TXT (Engine of Wandering Words)
The title of the work, TXT (Engine of Wandering Words), refers to the etymology of the words “text”, “texture”, and “textile”, which are all rooted in the verb “texere” in Latin, meaning “to weave”, and also the notion of the “wandering word” (from the German “Wanderwort”), defining the nouns that have been absorbed into different languages, cultures, and continents, often through commercial exchange.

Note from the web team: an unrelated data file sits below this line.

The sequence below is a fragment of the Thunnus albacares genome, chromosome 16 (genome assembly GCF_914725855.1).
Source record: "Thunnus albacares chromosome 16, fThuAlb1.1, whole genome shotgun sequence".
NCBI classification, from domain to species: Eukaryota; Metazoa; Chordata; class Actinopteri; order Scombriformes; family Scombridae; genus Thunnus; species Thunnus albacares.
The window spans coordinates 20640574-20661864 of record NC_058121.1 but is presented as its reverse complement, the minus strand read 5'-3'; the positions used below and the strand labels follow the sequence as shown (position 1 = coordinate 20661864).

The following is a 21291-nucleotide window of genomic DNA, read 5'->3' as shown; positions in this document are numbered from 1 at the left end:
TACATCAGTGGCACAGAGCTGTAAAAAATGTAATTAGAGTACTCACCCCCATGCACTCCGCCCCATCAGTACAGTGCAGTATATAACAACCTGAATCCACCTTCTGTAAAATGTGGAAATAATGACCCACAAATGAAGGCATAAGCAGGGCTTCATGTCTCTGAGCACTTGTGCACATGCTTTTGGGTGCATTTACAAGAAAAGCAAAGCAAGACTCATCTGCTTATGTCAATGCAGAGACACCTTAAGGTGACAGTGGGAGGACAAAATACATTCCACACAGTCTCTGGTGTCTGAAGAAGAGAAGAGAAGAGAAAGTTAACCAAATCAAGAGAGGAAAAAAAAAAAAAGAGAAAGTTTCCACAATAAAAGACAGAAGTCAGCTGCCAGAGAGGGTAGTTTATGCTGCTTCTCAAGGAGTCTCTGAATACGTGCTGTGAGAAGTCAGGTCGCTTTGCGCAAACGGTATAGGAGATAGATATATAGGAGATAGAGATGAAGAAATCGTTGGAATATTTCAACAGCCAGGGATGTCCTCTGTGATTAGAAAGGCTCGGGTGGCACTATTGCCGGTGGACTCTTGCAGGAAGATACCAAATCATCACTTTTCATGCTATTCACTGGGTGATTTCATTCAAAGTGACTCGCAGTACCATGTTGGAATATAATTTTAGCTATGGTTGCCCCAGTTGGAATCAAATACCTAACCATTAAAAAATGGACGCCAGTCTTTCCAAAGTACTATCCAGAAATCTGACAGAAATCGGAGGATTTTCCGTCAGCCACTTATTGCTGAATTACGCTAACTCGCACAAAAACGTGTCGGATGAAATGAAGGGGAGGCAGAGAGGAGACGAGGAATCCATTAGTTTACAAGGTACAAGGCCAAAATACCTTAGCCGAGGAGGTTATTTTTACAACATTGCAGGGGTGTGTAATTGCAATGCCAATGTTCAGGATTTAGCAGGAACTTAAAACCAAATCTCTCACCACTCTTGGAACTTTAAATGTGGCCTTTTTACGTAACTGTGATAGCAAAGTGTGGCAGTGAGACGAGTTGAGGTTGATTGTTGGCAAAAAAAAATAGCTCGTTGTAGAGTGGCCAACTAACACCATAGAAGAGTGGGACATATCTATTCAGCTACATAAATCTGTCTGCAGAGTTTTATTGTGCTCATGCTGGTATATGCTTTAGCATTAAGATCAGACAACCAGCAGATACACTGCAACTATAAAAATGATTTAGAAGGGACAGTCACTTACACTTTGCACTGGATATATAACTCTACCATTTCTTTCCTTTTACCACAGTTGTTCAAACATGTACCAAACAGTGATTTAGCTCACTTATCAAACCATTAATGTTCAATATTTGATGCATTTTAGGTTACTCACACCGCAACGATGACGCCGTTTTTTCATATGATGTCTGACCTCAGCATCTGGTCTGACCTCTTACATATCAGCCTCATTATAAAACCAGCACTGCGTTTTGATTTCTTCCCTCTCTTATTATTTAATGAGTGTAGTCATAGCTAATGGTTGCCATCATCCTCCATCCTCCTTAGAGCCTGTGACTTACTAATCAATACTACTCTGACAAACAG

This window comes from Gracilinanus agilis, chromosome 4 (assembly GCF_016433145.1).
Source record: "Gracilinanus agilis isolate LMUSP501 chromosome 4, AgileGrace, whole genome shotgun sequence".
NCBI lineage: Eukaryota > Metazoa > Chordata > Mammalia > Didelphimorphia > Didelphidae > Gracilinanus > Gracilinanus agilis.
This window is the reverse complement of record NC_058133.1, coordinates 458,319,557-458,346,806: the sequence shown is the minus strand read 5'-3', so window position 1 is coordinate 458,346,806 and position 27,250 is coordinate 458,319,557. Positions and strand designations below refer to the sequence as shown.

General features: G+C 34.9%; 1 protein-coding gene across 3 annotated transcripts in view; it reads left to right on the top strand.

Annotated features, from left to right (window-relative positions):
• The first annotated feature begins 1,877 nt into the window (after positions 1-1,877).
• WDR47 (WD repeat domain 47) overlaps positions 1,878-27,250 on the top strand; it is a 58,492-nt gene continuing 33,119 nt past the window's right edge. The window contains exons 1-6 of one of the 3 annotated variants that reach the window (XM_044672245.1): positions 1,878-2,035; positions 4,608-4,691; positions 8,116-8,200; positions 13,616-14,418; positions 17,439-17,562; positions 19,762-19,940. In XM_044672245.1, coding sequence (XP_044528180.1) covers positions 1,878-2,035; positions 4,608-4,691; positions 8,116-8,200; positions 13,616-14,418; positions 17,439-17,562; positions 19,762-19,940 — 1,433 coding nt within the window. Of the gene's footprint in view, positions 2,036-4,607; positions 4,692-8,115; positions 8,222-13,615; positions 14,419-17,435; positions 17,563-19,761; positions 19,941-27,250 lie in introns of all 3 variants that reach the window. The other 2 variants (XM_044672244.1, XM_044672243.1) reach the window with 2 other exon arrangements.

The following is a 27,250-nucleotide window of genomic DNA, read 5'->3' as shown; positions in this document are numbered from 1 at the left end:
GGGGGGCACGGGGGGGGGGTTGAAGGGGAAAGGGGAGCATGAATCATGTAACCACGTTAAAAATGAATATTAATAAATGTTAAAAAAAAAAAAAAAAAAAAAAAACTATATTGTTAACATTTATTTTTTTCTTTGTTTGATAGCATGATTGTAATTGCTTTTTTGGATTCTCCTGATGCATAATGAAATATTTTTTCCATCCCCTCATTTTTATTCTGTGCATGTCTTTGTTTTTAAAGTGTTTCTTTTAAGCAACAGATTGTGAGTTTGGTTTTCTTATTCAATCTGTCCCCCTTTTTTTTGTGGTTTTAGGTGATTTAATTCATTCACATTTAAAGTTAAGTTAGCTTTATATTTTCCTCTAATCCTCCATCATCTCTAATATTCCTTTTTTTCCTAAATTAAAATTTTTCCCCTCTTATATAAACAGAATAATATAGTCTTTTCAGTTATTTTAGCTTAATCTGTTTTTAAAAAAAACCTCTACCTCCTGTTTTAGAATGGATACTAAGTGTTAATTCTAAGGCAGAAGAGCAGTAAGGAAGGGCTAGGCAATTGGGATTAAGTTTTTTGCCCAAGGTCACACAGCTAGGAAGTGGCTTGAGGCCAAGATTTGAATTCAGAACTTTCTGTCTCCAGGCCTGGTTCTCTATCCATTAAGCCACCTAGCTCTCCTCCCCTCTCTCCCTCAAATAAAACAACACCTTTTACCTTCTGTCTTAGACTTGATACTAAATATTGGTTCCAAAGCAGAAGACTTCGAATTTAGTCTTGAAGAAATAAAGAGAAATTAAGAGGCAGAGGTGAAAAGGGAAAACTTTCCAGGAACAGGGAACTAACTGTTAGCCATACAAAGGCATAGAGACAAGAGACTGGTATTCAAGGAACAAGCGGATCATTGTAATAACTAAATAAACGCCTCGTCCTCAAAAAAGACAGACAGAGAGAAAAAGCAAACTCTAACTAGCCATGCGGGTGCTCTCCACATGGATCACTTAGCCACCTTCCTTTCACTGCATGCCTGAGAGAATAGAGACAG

Ana Torfs chose these six wondering words as a starting point for the creation of her six Jacquard tapestries: ginger, saffron, sugar, coffee, tobacco, and chocolate. Each tapestry, based on one of these words, represents a machine of sorts, comprising 25 squares/images that seem to be operated by lateral levers. The images are extracts of photographs, engravings, paintings, cards, brochures, and booklets dating from various eras. A visual dictionary? A rebus? A children’s game? Characterised by associations dear to the artist, the work is also a reference to “The Engine” that appears in Gulliver’s Travels, the novel written by Jonathan Swift in 1726 and which generates permutations of word sets (the quotes that appear at the bottom of the tapestries are taken from this novel). The work is also a reference to Jean-Jacques Grandville's 1838 woodcut illustrating the book and to the Jacquard loom used by the artist, the first programmable machine that worked with punched cards.